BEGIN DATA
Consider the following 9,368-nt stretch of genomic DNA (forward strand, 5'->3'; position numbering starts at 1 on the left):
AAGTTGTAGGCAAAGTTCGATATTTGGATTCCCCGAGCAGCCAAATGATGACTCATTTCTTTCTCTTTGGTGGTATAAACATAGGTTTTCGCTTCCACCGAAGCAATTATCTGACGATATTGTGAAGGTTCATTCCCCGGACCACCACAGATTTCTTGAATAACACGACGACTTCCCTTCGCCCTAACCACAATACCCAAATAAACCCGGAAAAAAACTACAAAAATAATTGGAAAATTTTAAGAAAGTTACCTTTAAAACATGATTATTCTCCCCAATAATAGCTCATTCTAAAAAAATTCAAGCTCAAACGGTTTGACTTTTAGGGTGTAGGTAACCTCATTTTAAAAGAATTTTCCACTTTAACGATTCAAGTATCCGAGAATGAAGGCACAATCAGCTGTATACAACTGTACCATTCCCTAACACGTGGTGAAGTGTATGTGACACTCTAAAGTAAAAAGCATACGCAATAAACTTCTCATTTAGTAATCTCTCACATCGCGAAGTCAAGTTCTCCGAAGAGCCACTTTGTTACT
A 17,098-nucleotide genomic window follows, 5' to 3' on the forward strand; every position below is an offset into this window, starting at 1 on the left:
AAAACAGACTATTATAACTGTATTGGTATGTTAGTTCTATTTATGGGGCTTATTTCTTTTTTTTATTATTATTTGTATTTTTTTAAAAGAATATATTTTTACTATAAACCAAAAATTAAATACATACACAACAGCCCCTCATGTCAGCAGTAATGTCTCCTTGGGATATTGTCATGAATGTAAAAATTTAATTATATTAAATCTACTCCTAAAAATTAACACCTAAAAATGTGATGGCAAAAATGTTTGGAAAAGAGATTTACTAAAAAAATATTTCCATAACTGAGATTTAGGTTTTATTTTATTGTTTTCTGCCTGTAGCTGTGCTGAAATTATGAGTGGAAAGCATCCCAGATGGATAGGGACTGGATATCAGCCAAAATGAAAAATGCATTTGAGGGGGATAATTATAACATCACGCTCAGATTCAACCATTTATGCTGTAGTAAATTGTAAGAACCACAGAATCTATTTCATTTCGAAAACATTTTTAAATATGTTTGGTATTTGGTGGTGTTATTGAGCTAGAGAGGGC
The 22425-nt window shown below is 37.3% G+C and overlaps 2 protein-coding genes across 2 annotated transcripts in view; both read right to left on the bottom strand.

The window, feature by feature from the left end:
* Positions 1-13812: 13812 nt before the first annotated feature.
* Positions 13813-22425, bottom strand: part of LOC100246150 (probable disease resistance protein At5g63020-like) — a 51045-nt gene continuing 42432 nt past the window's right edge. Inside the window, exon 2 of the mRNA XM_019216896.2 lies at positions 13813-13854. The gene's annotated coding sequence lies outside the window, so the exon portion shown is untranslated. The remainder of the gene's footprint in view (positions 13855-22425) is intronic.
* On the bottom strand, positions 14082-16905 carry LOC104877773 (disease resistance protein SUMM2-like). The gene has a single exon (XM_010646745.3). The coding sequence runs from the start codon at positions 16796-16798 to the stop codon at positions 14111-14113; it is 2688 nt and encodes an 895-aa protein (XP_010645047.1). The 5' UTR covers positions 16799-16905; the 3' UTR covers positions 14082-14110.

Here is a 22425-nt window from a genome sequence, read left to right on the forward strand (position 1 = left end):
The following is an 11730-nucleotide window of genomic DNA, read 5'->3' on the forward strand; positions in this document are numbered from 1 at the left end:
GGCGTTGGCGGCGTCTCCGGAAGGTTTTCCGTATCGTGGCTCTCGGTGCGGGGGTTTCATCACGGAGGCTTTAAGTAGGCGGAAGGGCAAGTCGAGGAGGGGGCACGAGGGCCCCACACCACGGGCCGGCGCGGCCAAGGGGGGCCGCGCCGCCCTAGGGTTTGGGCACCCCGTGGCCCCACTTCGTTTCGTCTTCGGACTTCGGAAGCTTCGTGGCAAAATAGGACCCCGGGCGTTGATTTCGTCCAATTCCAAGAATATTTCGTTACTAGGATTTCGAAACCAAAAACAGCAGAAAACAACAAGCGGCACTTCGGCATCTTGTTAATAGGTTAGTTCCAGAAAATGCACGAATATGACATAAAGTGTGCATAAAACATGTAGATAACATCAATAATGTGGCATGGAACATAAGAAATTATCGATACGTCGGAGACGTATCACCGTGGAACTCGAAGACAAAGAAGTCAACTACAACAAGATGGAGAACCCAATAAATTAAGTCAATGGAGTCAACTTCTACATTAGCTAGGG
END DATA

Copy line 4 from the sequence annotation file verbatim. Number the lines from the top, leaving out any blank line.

AAAACAGACTATTATAACTGTATTGGTATGTTAGTTCTATTTATGGGGCTTATTTCTTTTTTTTATTATTATTTGTATTTTTTTAAAAGAATATATTTTTACTATAAACCAAAAATTAAATACATACACAACAGCCCCTCATGTCAGCAGTAATGTCTCCTTGGGATATTGTCATGAATGTAAAAATTTAATTATATTAAATCTACTCCTAAAAATTAACACCTAAAAATGTGATGGCAAAAATGTTTGGAAAAGAGATTTACTAAAAAAATATTTCCATAACTGAGATTTAGGTTTTATTTTATTGTTTTCTGCCTGTAGCTGTGCTGAAATTATGAGTGGAAAGCATCCCAGATGGATAGGGACTGGATATCAGCCAAAATGAAAAATGCATTTGAGGGGGATAATTATAACATCACGCTCAGATTCAACCATTTATGCTGTAGTAAATTGTAAGAACCACAGAATCTATTTCATTTCGAAAACATTTTTAAATATGTTTGGTATTTGGTGGTGTTATTGAGCTAGAGAGGGC